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Using Health Services Research to Address the Unique Challenges of the COVID-19 Pandemic

Educational Objective
To identify the key insights or developments described in this article
1 Credit CME

The COVID-19 pandemic has had profound effects on the health care workforce; more than 130 million cases of COVID-19 and nearly 3 million deaths have been recorded worldwide as of April 1, 2021.1 To reduce health care resource utilization and increase the expected need for critical care capacity as COVID-19 cases surged, surgical care was dramatically interrupted, with more than 28 million elective surgeries canceled worldwide.2 In response to the major disruptions of surgical care, the Surgical Outcomes Club assembled a 3-part panel to highlight key ways in which the surgical health services research community responded. This Viewpoint serves to disseminate mechanisms for how surgical outcomes researchers can contribute to (1) safely delivering evidence-based surgical care during the pandemic, (2) accelerating the path to health equity in the wake of disparities provoked by the pandemic, and (3) using the unique conditions of the pandemic as a natural experiment to define the future of surgical care delivery.

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CME Disclosure Statement: Unless noted, all individuals in control of content reported no relevant financial relationships. If applicable, all relevant financial relationships have been mitigated.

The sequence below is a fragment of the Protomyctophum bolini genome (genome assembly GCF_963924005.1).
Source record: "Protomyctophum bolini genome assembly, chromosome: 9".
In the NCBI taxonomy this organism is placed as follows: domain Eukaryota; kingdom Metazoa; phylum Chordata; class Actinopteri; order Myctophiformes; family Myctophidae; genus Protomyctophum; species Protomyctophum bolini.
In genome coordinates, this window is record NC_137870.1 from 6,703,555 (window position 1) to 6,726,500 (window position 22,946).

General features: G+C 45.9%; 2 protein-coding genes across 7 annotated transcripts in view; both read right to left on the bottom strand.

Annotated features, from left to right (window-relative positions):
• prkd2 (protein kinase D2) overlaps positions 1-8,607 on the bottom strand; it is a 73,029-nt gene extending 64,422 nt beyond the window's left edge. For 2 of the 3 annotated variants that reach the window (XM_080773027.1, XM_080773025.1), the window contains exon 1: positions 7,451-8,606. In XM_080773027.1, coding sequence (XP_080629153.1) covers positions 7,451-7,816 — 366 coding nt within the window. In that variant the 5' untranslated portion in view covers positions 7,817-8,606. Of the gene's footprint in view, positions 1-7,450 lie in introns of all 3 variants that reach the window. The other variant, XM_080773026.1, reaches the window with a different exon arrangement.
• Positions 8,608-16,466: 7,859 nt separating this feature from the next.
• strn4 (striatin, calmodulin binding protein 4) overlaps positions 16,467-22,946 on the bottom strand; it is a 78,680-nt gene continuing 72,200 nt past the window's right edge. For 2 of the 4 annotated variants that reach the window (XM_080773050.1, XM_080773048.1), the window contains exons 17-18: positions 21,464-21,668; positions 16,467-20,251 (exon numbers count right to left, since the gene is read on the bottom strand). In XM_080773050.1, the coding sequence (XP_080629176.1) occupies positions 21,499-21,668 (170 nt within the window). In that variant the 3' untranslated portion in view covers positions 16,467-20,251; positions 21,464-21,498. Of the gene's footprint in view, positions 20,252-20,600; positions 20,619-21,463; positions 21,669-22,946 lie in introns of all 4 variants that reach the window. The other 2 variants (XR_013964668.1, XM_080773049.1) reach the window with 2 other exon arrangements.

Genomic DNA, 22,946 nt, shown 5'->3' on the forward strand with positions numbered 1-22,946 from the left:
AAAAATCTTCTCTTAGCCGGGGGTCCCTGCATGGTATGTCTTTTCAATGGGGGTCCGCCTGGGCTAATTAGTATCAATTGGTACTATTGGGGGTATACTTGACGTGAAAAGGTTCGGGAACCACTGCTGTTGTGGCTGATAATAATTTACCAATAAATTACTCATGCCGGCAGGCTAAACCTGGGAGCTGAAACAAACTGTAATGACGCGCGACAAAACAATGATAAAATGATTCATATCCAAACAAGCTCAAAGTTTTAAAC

Article Information

Corresponding Author: Rachel E. Patzer, PhD, MPH, Health Services Research Center, Departments of Medicine and Surgery, Emory University School of Medicine, 101 Woodruff Cir, Atlanta, GA 30322 (rpatzer@emory.edu).

Published Online: May 21, 2021. doi:10.1001/jamasurg.2021.2597

Conflict of Interest Disclosures: None reported.

Additional Contributions: We thank the panel members Aneel Bhangu, MBChB, PhD, and Joana Simões, MBChB, University of Birmingham (UK), Oluwadamilola Fayanju, MD, MA, MPHS, Duke University School of Medicine, and Chad Ellimoottil, MD, MS, University of Michigan, for participating and allowing us to present their views in this article. They were not compensated for their contributions.

References
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Johns Hopkins University. Coronavirus resource center. Published February 1, 2021. Accessed May 3, 2021. https://coronavirus.jhu.edu/
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COVIDSurg Collaborative.  Mortality and pulmonary complications in patients undergoing surgery with perioperative SARS-CoV-2 infection: an international cohort study.   Lancet. 2020;396(10243):27-38. doi:10.1016/S0140-6736(20)31182-XPubMedGoogle ScholarCrossref
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NIHR Global Health Research Unit on Global Surgery. About CovidSurg. Published 2021. Accessed March 30, 2021. https://globalsurg.org/covidsurg
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Prakash  I , Thomas  SM , Greenup  RA ,  et al.  Time to surgery among women treated with neoadjuvant systemic therapy and upfront surgery for breast cancer.   Breast Cancer Res Treat. 2021;186(2):535-550. doi:10.1007/s10549-020-06012-7PubMedGoogle ScholarCrossref
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National Institutes for Health. National COVID Cohort Collaborative (N3C). Published 2021. Accessed May 3, 2021. https://ncats.nih.gov/n3c
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